Paul McCartney’s “Run Devil Run” Reviewed
In which Paul McCartney tries not to cry after the death of his beloved wife and mother of his children Linda Eastman McCartney. A woman with whom, with the exception of the time he spent in a Jap prison for drug smuggling, Paul spent every night with from March 12, 1969 till her death nearly 30 years later, April 17th, 1998. Linda was the non platonic John Lennon.
Paul went into mourning for a year and when he returned to his career, he recorded Run Devil Run, live in the studio with a stellar backing band (David Gilmour and Mick Green on guitar, keyboardists Pete Wingfield and Geraint Watkins, drummers Ian Paice and Dave Mattacks, Paulie mostly on bass -he overdubbed some guitar parts later on. Chris Thomas, who produced the Sex Pistols’ first album among many others, co-produced what would be his 30th solo effort. Twelve old rocker covers, three new songs, and Paul McCartney’s 30th album stands as one of his greatest achievements.
Where to place it?
Run Devil Run
That’s where to place it.
Grieving, Paul mustered the old optimism by stepping backwards for a dip into the songs that made him who he is. Gene Vincent, Chuck Berry, Fats Domino, Ricky Nelson, Larry Williams, all covered and while this isn’t the first time McCartney has covered the greats by any stretch of the lexicon, he was a kid in Hamburg, a mess on Back In The USSR, and a bloated twit on Rockestra. And anyway, he covered them then because he loved them, but on Run Devil Run there is a sense of a statement on time and loss hidden, sometimes not hidden at all. A third of the way in, we get “Lonesome Town” followed by “Try Not To Cry,” two songs that clearly distill his feelings about the loss of his wife though unlike his following album Working Classical‘s “The Lovely Linda,” not a tribute to his late wife.
I had my eyes on Run Devil Run the moment I decided to work my way through his albums, back in August 2016. It was a favorite of mine from the day it was released and I would place it in my 100 best albums of all time. I stopped listening to it entirely eighteen months ago so I could hear with new ears. Which helped, without changing my initial assessment of the rocked out masterpiece I could hear how he manages such a tightrope. I thought it was an in memory of Linda recording, and opening the proceedings with Gene Vincent’s “Bluejean Bop” (“Bluejean baby with the big blue eyes”) seemed to confirm it. But it isn’t that, it is a testament to faith in rock and roll over heartbreak: it steps backwards not in nostalgia, rather as a marshalling of the strengths Paul needed to carry on, mourning but also transition, stepping backward to move forward,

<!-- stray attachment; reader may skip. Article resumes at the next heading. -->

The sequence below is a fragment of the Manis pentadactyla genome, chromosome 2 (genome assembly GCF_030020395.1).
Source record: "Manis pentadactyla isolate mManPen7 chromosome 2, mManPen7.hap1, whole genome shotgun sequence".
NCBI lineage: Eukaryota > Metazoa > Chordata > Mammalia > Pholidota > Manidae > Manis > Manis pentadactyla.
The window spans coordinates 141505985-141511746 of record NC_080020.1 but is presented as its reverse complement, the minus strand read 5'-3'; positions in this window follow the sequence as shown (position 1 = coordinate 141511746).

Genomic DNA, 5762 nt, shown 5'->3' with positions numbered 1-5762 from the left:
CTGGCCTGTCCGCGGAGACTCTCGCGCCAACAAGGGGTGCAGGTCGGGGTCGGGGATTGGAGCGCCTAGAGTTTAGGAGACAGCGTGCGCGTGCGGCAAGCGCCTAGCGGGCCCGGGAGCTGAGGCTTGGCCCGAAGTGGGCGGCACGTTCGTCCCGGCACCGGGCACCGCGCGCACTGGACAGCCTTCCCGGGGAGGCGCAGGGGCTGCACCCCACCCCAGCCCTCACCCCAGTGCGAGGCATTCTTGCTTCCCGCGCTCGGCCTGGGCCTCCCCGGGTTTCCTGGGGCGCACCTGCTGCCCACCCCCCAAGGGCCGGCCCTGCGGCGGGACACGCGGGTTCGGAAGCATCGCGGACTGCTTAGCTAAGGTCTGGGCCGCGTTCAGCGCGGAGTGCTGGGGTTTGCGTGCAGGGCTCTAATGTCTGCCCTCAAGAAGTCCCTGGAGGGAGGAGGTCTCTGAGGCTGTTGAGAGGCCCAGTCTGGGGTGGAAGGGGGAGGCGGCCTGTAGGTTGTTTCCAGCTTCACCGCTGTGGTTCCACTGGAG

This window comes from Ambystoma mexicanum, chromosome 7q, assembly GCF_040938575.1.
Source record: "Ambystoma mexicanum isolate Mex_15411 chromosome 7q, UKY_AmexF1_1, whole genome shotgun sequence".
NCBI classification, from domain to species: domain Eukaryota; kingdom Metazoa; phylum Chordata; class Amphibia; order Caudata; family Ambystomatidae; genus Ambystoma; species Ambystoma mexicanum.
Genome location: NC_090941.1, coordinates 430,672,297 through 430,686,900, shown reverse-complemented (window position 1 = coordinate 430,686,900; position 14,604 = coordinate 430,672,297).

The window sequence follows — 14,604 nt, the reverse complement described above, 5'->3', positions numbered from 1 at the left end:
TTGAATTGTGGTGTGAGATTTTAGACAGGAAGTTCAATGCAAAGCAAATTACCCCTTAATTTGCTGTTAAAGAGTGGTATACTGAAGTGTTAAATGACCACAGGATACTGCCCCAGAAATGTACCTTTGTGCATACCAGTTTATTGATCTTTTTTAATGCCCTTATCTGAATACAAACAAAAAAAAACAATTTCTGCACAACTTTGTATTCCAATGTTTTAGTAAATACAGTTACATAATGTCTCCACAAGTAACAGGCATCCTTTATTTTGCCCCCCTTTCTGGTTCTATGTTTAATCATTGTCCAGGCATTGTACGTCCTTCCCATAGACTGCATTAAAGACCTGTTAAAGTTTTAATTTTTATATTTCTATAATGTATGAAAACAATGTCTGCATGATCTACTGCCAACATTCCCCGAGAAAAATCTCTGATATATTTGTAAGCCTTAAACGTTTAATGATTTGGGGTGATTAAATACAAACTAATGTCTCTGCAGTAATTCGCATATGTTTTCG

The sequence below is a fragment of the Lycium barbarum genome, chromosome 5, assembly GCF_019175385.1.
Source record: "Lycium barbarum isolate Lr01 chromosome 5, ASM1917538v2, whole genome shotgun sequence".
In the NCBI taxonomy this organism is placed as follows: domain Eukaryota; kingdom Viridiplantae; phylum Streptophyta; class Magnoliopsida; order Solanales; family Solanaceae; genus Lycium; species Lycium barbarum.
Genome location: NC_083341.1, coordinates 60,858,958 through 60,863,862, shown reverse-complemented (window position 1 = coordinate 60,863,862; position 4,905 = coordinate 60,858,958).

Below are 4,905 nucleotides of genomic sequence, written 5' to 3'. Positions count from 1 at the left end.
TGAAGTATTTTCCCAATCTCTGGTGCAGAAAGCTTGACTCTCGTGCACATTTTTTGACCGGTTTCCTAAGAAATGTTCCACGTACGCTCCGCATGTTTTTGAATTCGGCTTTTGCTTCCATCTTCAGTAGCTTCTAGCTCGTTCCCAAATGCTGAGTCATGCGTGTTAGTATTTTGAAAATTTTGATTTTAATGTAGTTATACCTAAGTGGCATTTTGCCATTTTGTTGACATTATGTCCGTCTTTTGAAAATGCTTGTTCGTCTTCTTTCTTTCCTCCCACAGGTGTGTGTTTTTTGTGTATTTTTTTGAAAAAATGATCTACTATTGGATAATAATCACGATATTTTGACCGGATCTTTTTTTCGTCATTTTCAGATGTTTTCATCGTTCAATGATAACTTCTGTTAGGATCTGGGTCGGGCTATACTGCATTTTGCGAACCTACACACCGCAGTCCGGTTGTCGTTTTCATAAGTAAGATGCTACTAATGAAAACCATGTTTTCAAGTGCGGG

The twelve rockers are mostly well known, “She Said Yeah” -a terrific take, as good as Georgie Fames cover. “Brown Eyed Handsome Man” with accordion is a blast, and if the skiffle “Movie Magg” is a little too oddball it doesn’t constitute a disappointment. “Coquette” is the indomitable Fats Domino with a pounding piano, “Honey Hush” the second best cover in the set, “All Shook Up” is Presley one oh one and “I Got Stung” is taken Ramone’s fast yet it works anyway. All these songs work within the vacuum of a rocker rocking with his band, but the heart of the album brings you back to Linda. “Lonely Town” is one of the greatest moments in McCartney’s entire career. His voice is so sweet, sweeter than Ricky’s cowboy down low original, but he sings the entire song with a catch in his voice, it seems capable of breaking down at any moment, but it is also has strength,, the band performs a laid back country swing and the solo by Gilmore (?) is perfection. “Try Not To Cry” is an r&b stomping original but clearly “All day long I try not to cry over you” needs little interpretation. It is a sink in the middle of the swim. As though Linda is nearby, his memories are nearby, but they won’t take him far enough away. The howl of pain on “Try Not To Cry” is far from a victory. “No Other Baby” is like a door that opens and closes on his heart, it is Shadows like guitar 50s rock and roll which could have easily been played as a pure blues. McCartney wrote “What It Is” for Linda during her final year, “You are what it is that makes the world go round”. And finally, the third original “Run Devil Run” is a charge of positivity in the face of the loss of a loved one. The Devil won the battle and not the war.